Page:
In certain languages (i.e. C), writes to streams like
stdout can be buffered by default - what this means is that when one calls functions like
printf() to produce output, it is not necessarily written to the console immediately. Instead, it is (by default) printed when a linefeed is written, the buffer is filled, the stream is closed or the buffer is explicitly flushed (i.e.
This becomes important in certain challenges, like this one, which require a delay between outputs and where the length of the source code matters.
Consider the two ways to achieve this:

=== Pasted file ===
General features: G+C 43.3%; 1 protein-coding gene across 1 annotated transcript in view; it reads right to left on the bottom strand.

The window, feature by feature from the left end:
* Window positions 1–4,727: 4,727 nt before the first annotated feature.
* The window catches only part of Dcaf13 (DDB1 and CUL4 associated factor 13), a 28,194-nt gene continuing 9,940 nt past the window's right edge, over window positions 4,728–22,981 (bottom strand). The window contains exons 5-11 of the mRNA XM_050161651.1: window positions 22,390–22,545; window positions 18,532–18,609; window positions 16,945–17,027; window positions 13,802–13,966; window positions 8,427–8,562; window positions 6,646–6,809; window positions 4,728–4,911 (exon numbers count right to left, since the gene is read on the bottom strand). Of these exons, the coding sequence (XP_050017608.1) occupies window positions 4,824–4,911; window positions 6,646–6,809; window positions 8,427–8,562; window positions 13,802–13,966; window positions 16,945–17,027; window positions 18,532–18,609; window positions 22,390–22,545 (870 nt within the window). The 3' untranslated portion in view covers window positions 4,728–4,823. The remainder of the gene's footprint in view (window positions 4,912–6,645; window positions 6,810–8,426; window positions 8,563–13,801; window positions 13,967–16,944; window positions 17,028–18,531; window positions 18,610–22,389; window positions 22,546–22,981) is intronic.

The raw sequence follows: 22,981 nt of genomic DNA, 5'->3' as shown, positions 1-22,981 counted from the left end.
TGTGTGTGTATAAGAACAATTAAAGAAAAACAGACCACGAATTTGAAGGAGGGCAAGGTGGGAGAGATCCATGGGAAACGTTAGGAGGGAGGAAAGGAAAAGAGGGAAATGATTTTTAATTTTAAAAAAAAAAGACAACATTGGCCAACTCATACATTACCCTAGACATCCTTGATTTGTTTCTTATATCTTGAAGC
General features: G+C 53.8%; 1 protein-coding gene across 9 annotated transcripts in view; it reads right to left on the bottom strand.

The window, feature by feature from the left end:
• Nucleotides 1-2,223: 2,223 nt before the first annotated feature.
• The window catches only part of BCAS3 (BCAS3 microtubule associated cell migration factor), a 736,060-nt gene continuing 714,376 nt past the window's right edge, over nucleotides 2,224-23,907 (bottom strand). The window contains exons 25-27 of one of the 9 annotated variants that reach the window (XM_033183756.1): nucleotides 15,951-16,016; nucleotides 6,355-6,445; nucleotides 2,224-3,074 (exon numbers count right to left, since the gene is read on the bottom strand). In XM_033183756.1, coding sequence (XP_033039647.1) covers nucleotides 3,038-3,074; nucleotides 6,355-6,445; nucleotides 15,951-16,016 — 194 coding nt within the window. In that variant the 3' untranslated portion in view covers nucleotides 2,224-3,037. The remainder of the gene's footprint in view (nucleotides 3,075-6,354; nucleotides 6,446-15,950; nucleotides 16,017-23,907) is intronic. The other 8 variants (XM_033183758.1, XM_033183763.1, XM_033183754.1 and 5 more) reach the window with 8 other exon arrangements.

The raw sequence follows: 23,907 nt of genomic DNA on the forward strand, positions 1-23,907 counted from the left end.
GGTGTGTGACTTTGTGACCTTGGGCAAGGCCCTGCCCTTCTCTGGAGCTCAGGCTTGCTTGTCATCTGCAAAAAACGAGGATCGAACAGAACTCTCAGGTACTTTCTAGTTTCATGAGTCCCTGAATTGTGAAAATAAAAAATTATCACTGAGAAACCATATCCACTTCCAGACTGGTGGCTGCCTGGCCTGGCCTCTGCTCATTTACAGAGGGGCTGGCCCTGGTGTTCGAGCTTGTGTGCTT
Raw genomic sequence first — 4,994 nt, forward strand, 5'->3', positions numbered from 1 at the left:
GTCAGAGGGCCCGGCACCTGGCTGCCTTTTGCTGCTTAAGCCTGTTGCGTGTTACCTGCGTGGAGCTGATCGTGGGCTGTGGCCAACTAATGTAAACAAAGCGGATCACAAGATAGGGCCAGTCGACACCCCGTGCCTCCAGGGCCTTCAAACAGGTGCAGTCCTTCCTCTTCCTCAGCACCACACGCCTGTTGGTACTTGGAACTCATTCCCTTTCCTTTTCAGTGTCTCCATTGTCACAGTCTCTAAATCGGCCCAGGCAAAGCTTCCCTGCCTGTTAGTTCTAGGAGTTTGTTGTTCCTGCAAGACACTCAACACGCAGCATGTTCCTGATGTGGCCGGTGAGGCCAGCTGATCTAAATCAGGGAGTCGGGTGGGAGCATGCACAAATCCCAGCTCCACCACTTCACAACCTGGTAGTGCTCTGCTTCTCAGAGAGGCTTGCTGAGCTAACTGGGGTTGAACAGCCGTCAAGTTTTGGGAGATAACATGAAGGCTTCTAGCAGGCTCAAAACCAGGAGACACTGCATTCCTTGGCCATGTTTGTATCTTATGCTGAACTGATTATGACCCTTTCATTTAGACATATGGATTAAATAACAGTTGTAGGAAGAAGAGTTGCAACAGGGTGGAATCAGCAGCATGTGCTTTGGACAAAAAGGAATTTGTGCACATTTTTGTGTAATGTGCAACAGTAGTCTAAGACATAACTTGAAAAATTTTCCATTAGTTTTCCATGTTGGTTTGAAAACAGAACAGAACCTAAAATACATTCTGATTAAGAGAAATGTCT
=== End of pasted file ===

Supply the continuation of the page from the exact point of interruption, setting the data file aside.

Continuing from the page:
You flush the buffer after every write with a call, i.e.
or you turn off buffering for
However, these do not come for free - especially in code-golf the 14+ extra bytes can really hurt solutions. In fact, in the challenge linked above, none of the answers in C account for
stdout being buffered.
Is it acceptable to assume that streams are non-buffering, even when by default they are not? Or, in other words, do solutions need to account for output potentially being buffered?